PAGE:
It came as no surprise to me to read that Chuck Klingbeil has taken an active role in helping Michigan Tech graduate Todd Storm prepare for a mini-camp tryout with the Detroit Lions.
Storm, who received a free agent offer from Detroit, has been working out with Klingbeil in the off-season. And he's had the opportunity to learn from someone who had to work very hard himself to get a shot in the pro ranks.
I've followed Chuck Klingbeil's athletic career since he was a 6-foot-1, 195-pound junior fullback-linebacker at Houghton High in 1980.
Chuck, who was also a pretty fair hockey player for the Gremlins, attended Northern Michigan University and played football there, learning under the legendary Buck Nystrom.
When there were no offers from the National Football League after his graduation from Northern, Klingbeil packed up his car and traveled north of the border to play in the Canadian Football League.
Teaming up with former NMU teammate Bob Jurasin in Saskatchewan, he was a member of a Grey Cup winning team. In fact, he was named the Defensive MVP in the game.
That showing with the Roughriders led to a contract offer from the Miami Dolphins. Klingbeil parlayed the opportunity into a nice 8-year career in south Florida.
He became a starter at nose tackle for the Dolphins and scored the game-winning touchdown in coach Don Shula's NFL 300th career win, against the Green Bay Packers.
So, the former Houghton High standout knows what it takes to win a job in the highly competitive league.
Now, he's working hard to see that Storm goes into the situation with his eyes wide open.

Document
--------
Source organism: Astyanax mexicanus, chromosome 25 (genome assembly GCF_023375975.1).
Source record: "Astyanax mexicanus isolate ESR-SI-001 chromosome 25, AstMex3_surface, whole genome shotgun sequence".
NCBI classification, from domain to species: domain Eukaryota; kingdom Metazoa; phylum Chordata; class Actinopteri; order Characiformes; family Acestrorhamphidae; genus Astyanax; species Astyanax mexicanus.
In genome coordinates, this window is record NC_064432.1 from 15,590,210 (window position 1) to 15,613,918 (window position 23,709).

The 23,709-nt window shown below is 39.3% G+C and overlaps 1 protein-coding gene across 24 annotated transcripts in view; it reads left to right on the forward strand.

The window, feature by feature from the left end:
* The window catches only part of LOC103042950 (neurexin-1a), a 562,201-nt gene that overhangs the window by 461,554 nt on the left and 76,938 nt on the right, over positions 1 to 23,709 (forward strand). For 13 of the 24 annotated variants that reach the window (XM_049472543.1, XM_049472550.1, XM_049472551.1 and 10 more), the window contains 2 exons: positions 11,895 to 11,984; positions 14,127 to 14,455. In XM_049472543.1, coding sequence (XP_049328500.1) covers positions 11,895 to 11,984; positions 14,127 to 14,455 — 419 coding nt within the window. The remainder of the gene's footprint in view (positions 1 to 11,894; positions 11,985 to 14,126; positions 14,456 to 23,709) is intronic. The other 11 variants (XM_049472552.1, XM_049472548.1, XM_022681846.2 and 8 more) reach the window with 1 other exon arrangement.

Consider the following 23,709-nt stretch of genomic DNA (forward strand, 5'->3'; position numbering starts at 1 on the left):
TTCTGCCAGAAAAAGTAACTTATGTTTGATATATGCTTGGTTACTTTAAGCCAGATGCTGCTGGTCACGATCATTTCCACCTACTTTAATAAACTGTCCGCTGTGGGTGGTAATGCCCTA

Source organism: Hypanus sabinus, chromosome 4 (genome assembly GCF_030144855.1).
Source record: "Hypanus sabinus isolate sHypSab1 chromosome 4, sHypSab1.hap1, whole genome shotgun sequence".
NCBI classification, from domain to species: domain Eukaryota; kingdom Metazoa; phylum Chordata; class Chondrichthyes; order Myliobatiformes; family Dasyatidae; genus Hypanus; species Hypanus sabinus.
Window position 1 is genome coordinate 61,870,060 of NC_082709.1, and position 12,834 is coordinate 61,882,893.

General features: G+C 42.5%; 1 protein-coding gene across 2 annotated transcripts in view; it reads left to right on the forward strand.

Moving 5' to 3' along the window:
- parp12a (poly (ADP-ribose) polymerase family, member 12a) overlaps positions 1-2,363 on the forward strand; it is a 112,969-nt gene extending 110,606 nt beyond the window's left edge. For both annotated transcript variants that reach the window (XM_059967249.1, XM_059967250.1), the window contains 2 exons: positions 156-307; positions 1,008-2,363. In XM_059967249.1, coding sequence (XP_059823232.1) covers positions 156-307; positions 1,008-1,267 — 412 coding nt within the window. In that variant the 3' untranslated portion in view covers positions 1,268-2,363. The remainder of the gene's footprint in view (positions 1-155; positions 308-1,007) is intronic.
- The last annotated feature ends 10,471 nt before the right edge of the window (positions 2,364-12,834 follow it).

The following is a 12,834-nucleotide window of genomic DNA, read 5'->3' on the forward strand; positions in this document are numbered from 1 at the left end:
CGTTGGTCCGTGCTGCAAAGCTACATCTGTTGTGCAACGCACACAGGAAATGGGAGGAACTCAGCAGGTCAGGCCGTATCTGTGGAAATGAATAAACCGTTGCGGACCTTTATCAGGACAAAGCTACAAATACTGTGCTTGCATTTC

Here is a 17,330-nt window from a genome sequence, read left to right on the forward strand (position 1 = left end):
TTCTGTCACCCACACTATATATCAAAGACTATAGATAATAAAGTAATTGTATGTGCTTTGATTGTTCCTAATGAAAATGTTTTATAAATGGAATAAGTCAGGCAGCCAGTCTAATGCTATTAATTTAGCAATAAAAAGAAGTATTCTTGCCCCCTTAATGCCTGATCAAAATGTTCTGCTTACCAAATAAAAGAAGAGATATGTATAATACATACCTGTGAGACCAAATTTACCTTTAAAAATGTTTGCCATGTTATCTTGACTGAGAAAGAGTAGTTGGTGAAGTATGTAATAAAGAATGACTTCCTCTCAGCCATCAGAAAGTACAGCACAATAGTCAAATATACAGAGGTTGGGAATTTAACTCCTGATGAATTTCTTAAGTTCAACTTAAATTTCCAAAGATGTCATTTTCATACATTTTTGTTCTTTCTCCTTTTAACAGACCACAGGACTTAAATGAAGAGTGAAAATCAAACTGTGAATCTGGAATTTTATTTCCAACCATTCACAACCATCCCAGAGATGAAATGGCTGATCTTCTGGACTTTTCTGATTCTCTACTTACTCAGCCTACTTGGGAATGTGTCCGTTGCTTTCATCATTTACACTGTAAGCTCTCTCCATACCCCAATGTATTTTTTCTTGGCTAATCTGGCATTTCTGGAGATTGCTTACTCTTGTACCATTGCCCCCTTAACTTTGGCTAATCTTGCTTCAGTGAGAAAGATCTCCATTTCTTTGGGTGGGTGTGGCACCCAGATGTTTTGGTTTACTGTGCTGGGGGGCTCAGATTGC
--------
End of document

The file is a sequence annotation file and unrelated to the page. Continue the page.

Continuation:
History shows us that only a handful of Tech players have ever been to a NFL training camp. Only three, Jim VanWagner, Joe Berger and Dave Walter, have managed to make it all the way to the roster.
VanWagner played a couple of seasons with San Francisco and New Orleans, while Berger has put in a few seasons with Miami and Minnesota.
Walter's short career with Cincinnati consisted of a couple of games in the so-called strike season when owners fielded alternate squads.
Being a mentor is something that it is very typical of the small-town spirit that exists up here.
The late Tony Bukovich and John Sherf both had short careers with the Detroit Red Wings. But both were free to offer counseling to local kids trying to make it to the big time.
Houghton's Jeff Finger received advice from Bukovich before he signed a contract with the Toronto Maple Leafs a couple of years ago.
And Bernie Ruelle of Hancock was advised by Sherf on how to get into the NHL back in the 1940s. He had a short term with the Red Wings.
Both Storm and teammate Drew Vanderlin (who was signed by the Green Bay Packers this week) realistically are long shots to make the rosters of their prospective teams.
But both were fortunate to receive sound advice from people in their local areas on the best way to succeed.
In the case of Klingbeil, he's following up on a long-held Copper Country tradition of helping out local talent.